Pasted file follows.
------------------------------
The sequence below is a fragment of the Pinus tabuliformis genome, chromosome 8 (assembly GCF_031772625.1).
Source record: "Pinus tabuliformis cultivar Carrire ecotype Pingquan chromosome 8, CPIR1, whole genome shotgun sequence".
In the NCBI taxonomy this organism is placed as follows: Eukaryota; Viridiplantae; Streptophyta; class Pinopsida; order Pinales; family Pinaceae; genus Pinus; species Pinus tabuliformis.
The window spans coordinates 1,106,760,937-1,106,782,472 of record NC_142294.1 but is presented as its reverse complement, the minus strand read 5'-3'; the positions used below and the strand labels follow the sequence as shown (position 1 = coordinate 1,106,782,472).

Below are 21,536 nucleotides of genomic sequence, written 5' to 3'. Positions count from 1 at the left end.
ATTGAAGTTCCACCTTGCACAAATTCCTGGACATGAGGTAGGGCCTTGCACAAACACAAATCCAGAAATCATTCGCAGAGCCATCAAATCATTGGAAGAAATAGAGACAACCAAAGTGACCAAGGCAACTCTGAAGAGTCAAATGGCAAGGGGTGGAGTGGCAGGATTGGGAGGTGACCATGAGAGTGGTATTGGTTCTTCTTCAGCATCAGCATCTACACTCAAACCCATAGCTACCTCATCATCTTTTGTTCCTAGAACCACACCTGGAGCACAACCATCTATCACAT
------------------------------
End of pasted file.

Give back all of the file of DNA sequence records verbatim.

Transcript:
The sequence below is a fragment of the Pinus tabuliformis genome, chromosome 8 (assembly GCF_031772625.1).
Source record: "Pinus tabuliformis cultivar Carrire ecotype Pingquan chromosome 8, CPIR1, whole genome shotgun sequence".
In the NCBI taxonomy this organism is placed as follows: Eukaryota; Viridiplantae; Streptophyta; class Pinopsida; order Pinales; family Pinaceae; genus Pinus; species Pinus tabuliformis.
The window spans coordinates 1,106,760,937-1,106,782,472 of record NC_142294.1 but is presented as its reverse complement, the minus strand read 5'-3'; the positions used below and the strand labels follow the sequence as shown (position 1 = coordinate 1,106,782,472).

Below are 21,536 nucleotides of genomic sequence, written 5' to 3'. Positions count from 1 at the left end.
ATTGAAGTTCCACCTTGCACAAATTCCTGGACATGAGGTAGGGCCTTGCACAAACACAAATCCAGAAATCATTCGCAGAGCCATCAAATCATTGGAAGAAATAGAGACAACCAAAGTGACCAAGGCAACTCTGAAGAGTCAAATGGCAAGGGGTGGAGTGGCAGGATTGGGAGGTGACCATGAGAGTGGTATTGGTTCTTCTTCAGCATCAGCATCTACACTCAAACCCATAGCTACCTCATCATCTTTTGTTCCTAGAACCACACCTGGAGCACAACCATCTATCACAT